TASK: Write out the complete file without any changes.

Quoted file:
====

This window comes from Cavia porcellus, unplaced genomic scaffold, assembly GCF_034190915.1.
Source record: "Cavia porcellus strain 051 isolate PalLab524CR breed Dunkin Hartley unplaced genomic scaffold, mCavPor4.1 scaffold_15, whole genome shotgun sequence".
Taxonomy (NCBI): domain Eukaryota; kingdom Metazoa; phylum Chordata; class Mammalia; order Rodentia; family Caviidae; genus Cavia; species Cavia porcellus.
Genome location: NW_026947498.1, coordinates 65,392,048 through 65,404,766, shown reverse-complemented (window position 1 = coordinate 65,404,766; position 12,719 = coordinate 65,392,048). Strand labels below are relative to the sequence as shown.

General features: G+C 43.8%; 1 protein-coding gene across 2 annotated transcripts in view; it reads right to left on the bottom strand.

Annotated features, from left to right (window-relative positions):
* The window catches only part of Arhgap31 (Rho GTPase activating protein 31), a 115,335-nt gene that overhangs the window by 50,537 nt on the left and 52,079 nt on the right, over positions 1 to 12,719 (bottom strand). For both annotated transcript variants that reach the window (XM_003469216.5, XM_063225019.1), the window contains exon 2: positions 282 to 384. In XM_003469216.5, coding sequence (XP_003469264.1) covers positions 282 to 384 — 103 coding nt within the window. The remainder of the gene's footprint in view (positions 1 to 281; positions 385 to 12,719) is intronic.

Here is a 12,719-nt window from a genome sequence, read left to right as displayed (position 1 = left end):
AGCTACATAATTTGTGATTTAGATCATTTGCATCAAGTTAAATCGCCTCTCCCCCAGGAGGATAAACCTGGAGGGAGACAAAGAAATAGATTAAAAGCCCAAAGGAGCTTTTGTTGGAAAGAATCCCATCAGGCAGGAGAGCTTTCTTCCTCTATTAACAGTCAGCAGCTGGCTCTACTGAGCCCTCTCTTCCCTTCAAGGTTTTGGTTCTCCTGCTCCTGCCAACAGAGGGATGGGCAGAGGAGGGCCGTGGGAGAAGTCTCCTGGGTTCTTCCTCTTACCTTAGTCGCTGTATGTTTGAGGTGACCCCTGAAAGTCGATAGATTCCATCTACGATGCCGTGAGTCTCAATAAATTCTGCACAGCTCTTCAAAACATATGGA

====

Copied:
This window comes from Cavia porcellus, unplaced genomic scaffold, assembly GCF_034190915.1.
Source record: "Cavia porcellus strain 051 isolate PalLab524CR breed Dunkin Hartley unplaced genomic scaffold, mCavPor4.1 scaffold_15, whole genome shotgun sequence".
Taxonomy (NCBI): domain Eukaryota; kingdom Metazoa; phylum Chordata; class Mammalia; order Rodentia; family Caviidae; genus Cavia; species Cavia porcellus.
Genome location: NW_026947498.1, coordinates 65,392,048 through 65,404,766, shown reverse-complemented (window position 1 = coordinate 65,404,766; position 12,719 = coordinate 65,392,048). Strand labels below are relative to the sequence as shown.

General features: G+C 43.8%; 1 protein-coding gene across 2 annotated transcripts in view; it reads right to left on the bottom strand.

Annotated features, from left to right (window-relative positions):
* The window catches only part of Arhgap31 (Rho GTPase activating protein 31), a 115,335-nt gene that overhangs the window by 50,537 nt on the left and 52,079 nt on the right, over positions 1 to 12,719 (bottom strand). For both annotated transcript variants that reach the window (XM_003469216.5, XM_063225019.1), the window contains exon 2: positions 282 to 384. In XM_003469216.5, coding sequence (XP_003469264.1) covers positions 282 to 384 — 103 coding nt within the window. The remainder of the gene's footprint in view (positions 1 to 281; positions 385 to 12,719) is intronic.

Here is a 12,719-nt window from a genome sequence, read left to right as displayed (position 1 = left end):
AGCTACATAATTTGTGATTTAGATCATTTGCATCAAGTTAAATCGCCTCTCCCCCAGGAGGATAAACCTGGAGGGAGACAAAGAAATAGATTAAAAGCCCAAAGGAGCTTTTGTTGGAAAGAATCCCATCAGGCAGGAGAGCTTTCTTCCTCTATTAACAGTCAGCAGCTGGCTCTACTGAGCCCTCTCTTCCCTTCAAGGTTTTGGTTCTCCTGCTCCTGCCAACAGAGGGATGGGCAGAGGAGGGCCGTGGGAGAAGTCTCCTGGGTTCTTCCTCTTACCTTAGTCGCTGTATGTTTGAGGTGACCCCTGAAAGTCGATAGATTCCATCTACGATGCCGTGAGTCTCAATAAATTCTGCACAGCTCTTCAAAACATATGGA